|Publication number||US5228777 A|
|Application number||US 07/788,354|
|Publication date||Jul 20, 1993|
|Filing date||Nov 6, 1991|
|Priority date||Nov 29, 1990|
|Also published as||DE69112784D1, DE69112784T2, EP0488864A1, EP0488864B1|
|Publication number||07788354, 788354, US 5228777 A, US 5228777A, US-A-5228777, US5228777 A, US5228777A|
|Inventors||Emmanuel Rosencher, Philippe Bois|
|Export Citation||BiBTeX, EndNote, RefMan|
|Patent Citations (6), Non-Patent Citations (2), Referenced by (21), Classifications (15), Legal Events (5)|
|External Links: USPTO, USPTO Assignment, Espacenet|
The present invention relates to a quantum-well electronic bolometer and its application to a detector of electromagnetic waves, in particular to a quantum-well semiconductor wave detector. This bolometer operates in the same manner as a hot-electron bolometer which allows, in contrast with known devices using quantum wells, to detect waves at normal incidence angles.
For example, the article of B. F. Levine et al published in Applied Physics Letters No 53, page 296, (1988), describes a quantum-well photoconductor including, as shown in FIG. 1, a stack of quantum wells each comprised of a layer of gallium arsenide (GaAs) (such as layer 1) flanked by two layers of aluminum-doped gallium arsenide (AlGaAs) (such as the layers 2 and 3). Electrodes 4 and 5 are provided at the upper part and at the lower part of the stack of layers. In such a device, the electrons are stored at their quantum energy level in the GaAs quantum well. Under an illumination, these electrons are excited into the conduction band of the potential barrier (AlGaAs) and are collected in the ohmic contacts (electrodes 4 and 5) located on either side of the quantum-well stack.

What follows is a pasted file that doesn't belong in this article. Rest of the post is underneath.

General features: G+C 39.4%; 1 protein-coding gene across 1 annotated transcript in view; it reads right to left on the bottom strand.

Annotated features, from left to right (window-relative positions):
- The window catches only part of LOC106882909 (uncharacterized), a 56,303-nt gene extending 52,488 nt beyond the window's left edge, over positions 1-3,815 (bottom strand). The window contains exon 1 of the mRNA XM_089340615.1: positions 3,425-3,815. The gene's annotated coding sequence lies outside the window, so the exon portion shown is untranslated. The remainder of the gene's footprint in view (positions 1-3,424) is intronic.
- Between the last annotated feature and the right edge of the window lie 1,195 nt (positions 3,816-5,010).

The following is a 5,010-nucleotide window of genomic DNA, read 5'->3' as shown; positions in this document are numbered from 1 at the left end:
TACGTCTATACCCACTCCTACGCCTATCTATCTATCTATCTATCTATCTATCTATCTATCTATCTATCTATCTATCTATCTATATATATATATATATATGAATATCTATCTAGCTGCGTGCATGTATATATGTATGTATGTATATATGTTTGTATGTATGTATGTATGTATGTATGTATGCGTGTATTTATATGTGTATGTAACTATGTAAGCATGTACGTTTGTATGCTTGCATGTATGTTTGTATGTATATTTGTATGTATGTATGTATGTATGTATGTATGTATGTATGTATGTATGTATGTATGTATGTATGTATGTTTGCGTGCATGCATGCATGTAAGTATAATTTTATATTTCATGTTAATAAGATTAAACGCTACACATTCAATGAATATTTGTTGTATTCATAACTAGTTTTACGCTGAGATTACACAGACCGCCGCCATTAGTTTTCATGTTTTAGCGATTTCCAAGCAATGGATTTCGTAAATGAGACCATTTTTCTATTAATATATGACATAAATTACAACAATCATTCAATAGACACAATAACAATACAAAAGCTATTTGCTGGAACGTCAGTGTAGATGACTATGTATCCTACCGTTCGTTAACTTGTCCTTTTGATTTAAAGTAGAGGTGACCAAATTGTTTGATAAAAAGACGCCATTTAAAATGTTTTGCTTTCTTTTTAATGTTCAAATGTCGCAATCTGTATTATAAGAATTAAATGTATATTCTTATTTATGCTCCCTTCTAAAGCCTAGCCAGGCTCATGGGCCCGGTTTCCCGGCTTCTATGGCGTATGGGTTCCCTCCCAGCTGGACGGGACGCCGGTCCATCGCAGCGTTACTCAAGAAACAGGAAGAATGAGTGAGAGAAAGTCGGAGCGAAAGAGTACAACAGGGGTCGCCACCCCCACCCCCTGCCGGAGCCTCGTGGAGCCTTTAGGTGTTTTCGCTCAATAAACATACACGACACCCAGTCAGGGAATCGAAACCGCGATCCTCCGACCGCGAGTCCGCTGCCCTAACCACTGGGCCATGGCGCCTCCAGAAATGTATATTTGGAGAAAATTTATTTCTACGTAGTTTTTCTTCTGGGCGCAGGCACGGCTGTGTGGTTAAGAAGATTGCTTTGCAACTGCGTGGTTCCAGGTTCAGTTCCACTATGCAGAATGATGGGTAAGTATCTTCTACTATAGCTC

This type of detector has two disadvantages:
1. In the photoconductive mode, current is independent of the number of wells with constant electric field. A single well can detect the light, the structure biasing itself again to keep this current in the detector. This comes from the fact that, in this detector, the flux of photons is parallel to the flux of electrons.
2. As the motion of the electrons is quantized only in the direction of growth, only the internal electromagnetic field component normal to the quantum wells is detected. Thus, this device does not detect the incident waves normal to the surface, which makes their integration in two-dimensional systems very difficult, as described in the published documents:
K. W Goosen and S. A. Lyon, Applied Physics Letters, 53, 1027 (1988);
G. Hasnam, B. F. Levine, C. G. Bethea, R. A. Logan, J. Walker and R. J. Molik, Applied Physics Letters, 54, 2515 (1989).